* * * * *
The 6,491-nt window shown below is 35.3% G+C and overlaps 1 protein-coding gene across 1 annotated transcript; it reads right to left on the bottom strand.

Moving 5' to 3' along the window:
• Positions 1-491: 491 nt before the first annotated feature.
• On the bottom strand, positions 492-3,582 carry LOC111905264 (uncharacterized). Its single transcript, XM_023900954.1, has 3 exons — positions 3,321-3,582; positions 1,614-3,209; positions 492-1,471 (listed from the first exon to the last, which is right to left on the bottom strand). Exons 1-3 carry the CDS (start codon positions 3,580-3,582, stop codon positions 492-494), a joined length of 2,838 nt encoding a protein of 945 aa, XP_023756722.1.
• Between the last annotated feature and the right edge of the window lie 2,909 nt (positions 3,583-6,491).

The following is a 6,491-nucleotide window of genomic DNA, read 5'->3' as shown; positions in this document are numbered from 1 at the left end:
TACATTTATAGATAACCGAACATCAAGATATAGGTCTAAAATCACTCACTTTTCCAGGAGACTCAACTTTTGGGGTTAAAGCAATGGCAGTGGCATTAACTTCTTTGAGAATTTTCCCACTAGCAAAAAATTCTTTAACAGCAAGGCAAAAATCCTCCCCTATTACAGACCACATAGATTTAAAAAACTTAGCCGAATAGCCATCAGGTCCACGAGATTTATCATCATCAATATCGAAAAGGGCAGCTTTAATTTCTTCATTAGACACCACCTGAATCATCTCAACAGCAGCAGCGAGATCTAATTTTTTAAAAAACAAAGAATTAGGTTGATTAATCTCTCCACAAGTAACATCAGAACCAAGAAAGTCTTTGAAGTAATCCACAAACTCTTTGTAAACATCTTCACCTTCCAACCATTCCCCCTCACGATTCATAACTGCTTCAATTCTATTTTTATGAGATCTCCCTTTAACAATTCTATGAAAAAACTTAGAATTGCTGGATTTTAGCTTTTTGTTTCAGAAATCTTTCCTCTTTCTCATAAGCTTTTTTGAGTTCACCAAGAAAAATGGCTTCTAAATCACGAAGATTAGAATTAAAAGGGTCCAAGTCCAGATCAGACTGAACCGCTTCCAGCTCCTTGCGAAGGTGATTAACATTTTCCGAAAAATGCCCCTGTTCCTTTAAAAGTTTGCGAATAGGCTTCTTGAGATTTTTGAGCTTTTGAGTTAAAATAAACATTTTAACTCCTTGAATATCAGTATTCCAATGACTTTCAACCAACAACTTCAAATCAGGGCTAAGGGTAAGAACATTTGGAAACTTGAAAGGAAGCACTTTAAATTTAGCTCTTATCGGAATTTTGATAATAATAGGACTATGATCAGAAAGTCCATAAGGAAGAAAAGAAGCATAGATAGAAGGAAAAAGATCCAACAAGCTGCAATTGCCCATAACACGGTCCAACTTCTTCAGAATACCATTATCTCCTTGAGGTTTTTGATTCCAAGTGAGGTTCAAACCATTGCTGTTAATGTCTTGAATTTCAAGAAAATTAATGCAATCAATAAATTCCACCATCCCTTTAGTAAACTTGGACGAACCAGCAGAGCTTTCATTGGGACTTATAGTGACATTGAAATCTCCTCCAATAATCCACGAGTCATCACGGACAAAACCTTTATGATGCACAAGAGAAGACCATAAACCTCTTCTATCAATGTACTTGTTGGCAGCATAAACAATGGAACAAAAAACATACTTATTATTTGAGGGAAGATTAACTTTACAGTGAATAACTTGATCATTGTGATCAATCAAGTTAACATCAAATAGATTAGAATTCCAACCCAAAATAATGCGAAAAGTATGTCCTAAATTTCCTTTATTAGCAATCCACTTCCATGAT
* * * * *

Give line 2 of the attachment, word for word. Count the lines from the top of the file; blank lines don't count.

Moving 5' to 3' along the window: